September 9, 2019

How Life in the Philippines Changed me for the Better.

Eight years ago, I came to the Philippines looking for something.

I boarded a plane in Tucson, Arizona, and traveled all this way for a woman I loved, but also hoped changing my address would somehow change the course of my life. In some ways, the Philippines did just that, in others, it was a catalyst that forged something new within me.

Terrible things have happened since I’ve been here. I attempted suicide and almost died. You wouldn’t think I could find anything good about that experience, but I credit it as the decisive reason my life changed for the better.

The reason it happened was that the first few years after I moved here, I tried to continue living like I always had my whole life. This place was doing its best to work its magic on me, but I wouldn’t let it affect me in a good way.

I remember going in and out of consciousness, lying on my back in the emergency room. The doctors put a tube in my nose, and they fed charcoal into my stomach. I was in excruciating pain, but still remember crying tears of joy because I was alive. I started thinking about all the things I had been taking for granted. I was in a beautiful place with people who loved me. I was away from the stressful environment that was normal in the States. I had everything I needed to make a change.

I just needed to do it. 

When I left the States, I was hoping for a change, because my life had become more than I could bear. Life in America was lonely, stressful, thankless, expensive, unhealthy, and a constant slog of dealing with rude and racist people. I spent 43 years in different places throughout the country, and as the years passed, I could find no joy in living in the States anymore.

I gave myself permission to leave and find a place where I could live and thrive. That place was the Philippines.

So, what’s so great about the Philippines?

I can’t say living here is without its problems, because I don’t think there is a perfect place to live anywhere in the world. There are things I curse every day and there are things I hate or wish would change. Some things I ignore because the good I experience far outweighs the bad. Other things I tolerate, hoping they will get better with time.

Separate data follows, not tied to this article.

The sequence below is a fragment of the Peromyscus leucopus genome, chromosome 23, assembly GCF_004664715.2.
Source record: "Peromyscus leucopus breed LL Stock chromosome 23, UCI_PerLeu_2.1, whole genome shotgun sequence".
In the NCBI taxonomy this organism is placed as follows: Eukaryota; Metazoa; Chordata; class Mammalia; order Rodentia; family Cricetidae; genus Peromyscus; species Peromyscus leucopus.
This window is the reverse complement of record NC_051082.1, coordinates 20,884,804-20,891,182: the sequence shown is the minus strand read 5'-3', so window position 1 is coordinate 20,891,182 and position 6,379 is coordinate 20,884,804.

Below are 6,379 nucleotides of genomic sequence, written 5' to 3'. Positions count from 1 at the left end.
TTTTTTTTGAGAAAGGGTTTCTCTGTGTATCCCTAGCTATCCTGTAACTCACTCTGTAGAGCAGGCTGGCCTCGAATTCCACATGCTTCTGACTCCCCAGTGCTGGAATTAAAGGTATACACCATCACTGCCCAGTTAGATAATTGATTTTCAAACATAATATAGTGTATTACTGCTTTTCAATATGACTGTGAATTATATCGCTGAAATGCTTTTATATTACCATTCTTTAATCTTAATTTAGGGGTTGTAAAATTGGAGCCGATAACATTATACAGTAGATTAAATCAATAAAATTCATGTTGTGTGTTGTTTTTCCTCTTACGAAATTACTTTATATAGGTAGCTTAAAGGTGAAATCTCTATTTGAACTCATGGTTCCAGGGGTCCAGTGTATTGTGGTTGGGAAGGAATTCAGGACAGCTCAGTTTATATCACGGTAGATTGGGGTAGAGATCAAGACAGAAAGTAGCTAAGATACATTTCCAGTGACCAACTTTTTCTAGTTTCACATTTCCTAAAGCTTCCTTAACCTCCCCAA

But there is so much good here, like the people, the environment, and the food and culture. 

I am amazed by the strength and resilience of the Filipino people. The Philippines is a more impoverished country. Many people live on little every day. They work their fingers to the bone to provide for their family.

As I drive around my city, I see armies of older men and women driving pedicabs for a few pesos a ride. They don’t have the luxury of retirement. They and their families have to eat, so they wake up before the sun rises and pedal people around the city until the sun goes down (sometimes later).

These heroes don’t complain about it. They do what needs doing.

You know what I notice about all these men and women who work so damn hard? They look happy!

When someone gets in their cab for a ride, they smile, because they know they are one step closer to feeding their family for the day. They know they must work hard, but they also know when they finish for the day, their family and friends will be waiting for them.